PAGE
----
After the meeting with Putin and receiving his green light, Macron was drawn into a dramatic media process with the Iranians. At the end of talks in Tehran, which were held with his representative and adviser Emmanuel Bonne, a former French ambassador to Iran and Lebanon, Macron invited Iranian Foreign Minister Mohammed Zarif to a dialogue in the Elysée Palace in Paris. Macron then took the next secret step, which was to invite Zarif to the G7 Summit in Biarritz. Indeed, when the talks began and included President Trump and when all of the airspace in the region was hermetically sealed, an Iranian aircraft carrying Zarif landed with his entourage. All of the newspapers and commentators went out of their way to praise the diplomatic initiative. Now Macron had become a superstar dictating the world agenda.
During a private meeting, Macron tried to persuade Trump that the Iranians honors the agreements they had signed, as opposed to North Korea. He claimed that meetings with the Iranian leader encouraged him to go for a “package deal” that included:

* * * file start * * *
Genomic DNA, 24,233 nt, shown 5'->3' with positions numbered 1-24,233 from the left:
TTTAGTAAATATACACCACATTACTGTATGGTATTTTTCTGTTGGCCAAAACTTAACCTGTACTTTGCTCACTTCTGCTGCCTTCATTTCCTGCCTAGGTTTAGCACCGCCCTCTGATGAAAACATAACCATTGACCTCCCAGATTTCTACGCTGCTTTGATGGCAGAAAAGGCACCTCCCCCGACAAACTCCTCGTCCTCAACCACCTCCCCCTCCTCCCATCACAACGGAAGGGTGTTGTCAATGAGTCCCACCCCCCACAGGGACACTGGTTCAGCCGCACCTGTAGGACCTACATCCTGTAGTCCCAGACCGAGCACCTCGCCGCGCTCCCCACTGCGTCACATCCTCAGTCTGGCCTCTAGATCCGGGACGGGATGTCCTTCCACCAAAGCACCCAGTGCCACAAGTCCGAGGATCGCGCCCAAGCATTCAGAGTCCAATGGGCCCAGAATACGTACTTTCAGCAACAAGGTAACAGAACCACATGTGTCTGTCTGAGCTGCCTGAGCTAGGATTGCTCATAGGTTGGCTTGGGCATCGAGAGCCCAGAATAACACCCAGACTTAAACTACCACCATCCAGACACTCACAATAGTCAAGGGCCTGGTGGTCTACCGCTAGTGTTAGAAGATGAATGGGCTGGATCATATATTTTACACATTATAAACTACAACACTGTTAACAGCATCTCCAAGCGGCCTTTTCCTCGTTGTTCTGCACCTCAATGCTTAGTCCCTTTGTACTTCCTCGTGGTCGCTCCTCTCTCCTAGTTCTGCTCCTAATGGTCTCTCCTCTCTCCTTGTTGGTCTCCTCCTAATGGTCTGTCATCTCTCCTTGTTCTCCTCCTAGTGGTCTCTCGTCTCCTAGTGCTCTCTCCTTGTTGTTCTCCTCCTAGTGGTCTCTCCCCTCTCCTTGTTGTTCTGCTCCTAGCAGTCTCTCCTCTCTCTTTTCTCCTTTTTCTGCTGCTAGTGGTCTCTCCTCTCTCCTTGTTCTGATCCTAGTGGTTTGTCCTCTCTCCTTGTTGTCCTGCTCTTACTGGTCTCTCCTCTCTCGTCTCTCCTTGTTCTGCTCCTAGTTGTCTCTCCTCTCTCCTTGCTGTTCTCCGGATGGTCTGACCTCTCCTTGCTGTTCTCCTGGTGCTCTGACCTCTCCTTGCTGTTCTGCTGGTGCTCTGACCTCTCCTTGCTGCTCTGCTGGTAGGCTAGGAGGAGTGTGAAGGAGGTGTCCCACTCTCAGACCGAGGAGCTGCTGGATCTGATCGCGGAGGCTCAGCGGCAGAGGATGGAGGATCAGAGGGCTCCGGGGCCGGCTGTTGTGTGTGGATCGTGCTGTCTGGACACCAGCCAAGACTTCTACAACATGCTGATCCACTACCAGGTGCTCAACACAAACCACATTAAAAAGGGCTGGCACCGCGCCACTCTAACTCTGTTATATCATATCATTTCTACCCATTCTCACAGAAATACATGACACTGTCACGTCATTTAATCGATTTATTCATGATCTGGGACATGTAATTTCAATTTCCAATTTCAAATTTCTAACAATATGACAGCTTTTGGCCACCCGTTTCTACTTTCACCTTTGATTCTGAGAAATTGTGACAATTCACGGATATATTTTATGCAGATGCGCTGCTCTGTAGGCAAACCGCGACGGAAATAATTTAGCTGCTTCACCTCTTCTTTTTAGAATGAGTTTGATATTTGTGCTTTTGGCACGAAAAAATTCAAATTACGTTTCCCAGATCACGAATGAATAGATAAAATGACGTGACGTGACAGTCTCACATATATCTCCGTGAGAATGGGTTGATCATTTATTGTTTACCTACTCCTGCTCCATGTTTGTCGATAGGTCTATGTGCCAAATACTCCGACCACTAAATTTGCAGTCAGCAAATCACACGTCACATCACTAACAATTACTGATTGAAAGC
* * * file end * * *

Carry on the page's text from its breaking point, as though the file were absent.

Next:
- A meeting between Trump and Rouhani on the sidelines of the UN General Assembly.
- A return to talks, accompanied by gradual removal of sanctions.
- Intensive and ongoing visits by supervisors from the International Atomic Energy Agency (IAEA) to ensure that Iran is not breaching the terms of the Vienna agreement.
- Inclusion of ballistic missiles in the new agreement.
- An extension of the expiry date on the agreement and the strengthening of guarantees to prevent a violation of the agreement.
- An outline for the restoration of stability to Syria and the withdrawal of all foreign forces.
- The protection of human rights in Iran and the release of opposition activists and followers from prison.